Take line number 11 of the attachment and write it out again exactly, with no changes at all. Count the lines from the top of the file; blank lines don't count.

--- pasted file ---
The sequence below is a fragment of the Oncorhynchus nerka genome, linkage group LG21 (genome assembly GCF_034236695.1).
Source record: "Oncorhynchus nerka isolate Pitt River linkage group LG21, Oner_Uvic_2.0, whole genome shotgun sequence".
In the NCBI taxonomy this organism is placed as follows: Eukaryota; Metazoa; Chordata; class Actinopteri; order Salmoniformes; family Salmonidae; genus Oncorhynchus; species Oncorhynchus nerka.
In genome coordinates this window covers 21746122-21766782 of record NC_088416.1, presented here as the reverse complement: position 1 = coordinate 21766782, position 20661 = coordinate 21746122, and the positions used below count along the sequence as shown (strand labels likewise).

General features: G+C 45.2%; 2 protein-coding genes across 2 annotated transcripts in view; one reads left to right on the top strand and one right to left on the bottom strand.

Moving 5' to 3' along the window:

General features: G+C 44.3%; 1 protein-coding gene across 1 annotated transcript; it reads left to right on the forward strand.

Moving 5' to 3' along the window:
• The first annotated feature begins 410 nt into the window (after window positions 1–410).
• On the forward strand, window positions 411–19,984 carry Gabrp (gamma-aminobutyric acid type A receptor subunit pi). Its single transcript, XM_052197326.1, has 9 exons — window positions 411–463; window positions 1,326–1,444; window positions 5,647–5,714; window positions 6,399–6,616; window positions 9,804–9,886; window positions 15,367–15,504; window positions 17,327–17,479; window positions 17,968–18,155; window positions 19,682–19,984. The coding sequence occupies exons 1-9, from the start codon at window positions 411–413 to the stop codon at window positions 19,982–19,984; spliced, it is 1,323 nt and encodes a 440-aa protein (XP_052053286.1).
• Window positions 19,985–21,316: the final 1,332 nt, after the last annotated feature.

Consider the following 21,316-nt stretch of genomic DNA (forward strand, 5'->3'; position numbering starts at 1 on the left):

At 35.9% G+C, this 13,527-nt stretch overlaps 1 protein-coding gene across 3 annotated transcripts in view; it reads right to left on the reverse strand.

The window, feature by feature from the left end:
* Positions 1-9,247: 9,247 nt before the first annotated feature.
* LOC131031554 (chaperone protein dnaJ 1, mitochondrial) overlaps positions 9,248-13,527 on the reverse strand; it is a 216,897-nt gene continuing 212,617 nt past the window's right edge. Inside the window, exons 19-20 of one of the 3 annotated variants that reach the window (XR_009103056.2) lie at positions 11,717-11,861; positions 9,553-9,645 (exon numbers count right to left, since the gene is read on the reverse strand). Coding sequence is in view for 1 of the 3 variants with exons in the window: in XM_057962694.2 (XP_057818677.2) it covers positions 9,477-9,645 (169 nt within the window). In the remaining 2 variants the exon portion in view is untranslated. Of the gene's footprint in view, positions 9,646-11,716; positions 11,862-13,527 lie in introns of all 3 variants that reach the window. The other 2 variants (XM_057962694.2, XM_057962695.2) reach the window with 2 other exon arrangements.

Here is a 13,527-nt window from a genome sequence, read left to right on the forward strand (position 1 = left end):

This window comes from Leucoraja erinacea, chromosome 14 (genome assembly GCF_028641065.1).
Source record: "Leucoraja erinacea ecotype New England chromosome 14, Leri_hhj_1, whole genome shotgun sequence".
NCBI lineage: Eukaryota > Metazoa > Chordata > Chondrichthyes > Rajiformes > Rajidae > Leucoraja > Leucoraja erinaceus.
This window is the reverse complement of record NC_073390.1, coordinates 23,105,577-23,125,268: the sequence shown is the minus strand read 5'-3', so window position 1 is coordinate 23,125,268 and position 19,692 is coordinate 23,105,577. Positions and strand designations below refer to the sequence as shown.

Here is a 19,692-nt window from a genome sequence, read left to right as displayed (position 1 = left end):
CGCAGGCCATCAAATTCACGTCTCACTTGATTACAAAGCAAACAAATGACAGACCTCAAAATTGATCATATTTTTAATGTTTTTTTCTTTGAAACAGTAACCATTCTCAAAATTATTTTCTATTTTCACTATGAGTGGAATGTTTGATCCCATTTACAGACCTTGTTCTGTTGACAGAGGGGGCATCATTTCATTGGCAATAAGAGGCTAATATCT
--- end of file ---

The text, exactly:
• Window positions 19,985–21,316: the final 1,332 nt, after the last annotated feature.